Explore the ruins of Chichén Itzá
One of the new Seven Wonders of the World, this well-preserved Mayan city was once the center of economic and religious life in the region. Boasting numerous temple structures, Mayan ball courts and El Castillo, a huge central pyramid, the complex takes at least a few hours to explore. We recommend you visit during the spring or autumn equinoxes. During the late afternoon, the northwest corner of the pyramid casts a series of shadows that creates the appearance of a snake descending down the staircase, an image which some scholars associate with the feathered-serpent god Kukulkan. If you can’t make those dates, the phenomenon is also visible at the regular “Light and Sound Shows,” the famous night tours in which colored lights are propelled onto the buildings.
Swim in the stunning Lagoon Kaan Luum
This stunning lagoon just south of Tulum is the perfect place for a swim. The gorgeous destination boasts clear, calm waters and is often completely deserted. Arrive in the early morning if you really want to make sure you are the only person in paradise. The lagoon contains at least two different shades of blue because its center contains a cenote, or sinkhole, reaching a depth of around 260 feet (79 meters). You won’t find food vendors or restaurants in the immediate area, so bring a picnic and eat on the tables next to the lagoon.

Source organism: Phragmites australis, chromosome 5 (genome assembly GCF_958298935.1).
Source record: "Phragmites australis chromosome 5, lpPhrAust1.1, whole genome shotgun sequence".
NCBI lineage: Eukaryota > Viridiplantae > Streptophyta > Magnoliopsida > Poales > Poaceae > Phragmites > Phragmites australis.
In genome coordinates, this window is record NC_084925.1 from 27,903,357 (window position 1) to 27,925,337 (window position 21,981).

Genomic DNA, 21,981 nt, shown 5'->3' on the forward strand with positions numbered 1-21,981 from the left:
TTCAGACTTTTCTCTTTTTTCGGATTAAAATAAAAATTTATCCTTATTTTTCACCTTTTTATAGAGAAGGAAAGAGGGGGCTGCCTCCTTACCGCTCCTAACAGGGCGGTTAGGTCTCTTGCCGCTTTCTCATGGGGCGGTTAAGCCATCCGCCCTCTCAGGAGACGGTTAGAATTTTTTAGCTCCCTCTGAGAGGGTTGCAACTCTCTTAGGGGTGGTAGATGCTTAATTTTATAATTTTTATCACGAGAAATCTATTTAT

Spend the day at Xel-Há Park
Taking its name from the nearby Mayan ruins, Xel-Há is an aquatic theme park and natural aquarium that offers an incredible range of activities. Whether you are looking to snorkel with tropical fish, swim in a cave, try zip-lining, or take a trip down the river, Xel-Há is the place for you. A fantastic day-trip for families, the park is also extremely beautiful and can be explored on foot, bike or mini-train. Xel-Há also has an impressive range of amenities, including free wi-fi and four restaurants serving Mexican and international dishes.
Take a dip in the Gran Cenote
The area surrounding Tulum is famed for its cenotes, which were once revered as sacred by the ancient Mayans. Formed when limestone is gradually eroded over hundreds of years, these cenotes attract a diverse crowd of divers, swimmers and adventurers. Gran Cenote is a particularly impressive example and takes only 15 minutes to reach by bike from central Tulum. Swimmers flock to the destination because of its sandy bottom and sunbathing decks, while serious divers are attracted to the site because it provides access to the world’s second-largest cave system.
Zip-line through the jungle
Zip-lining has exploded in popularity in Mexico in recent years. Adventure and sports companies such as Aventura Mayas offer thrill-seeking travelers the chance to soar over the Mayan jungle. The company offers a range of tours that take around six hours and include other activities such as snorkeling, rappelling down a rock face, swimming with dolphins or exploring an underground river. The perfect way to get an adrenaline rush while also enjoying the local wildlife.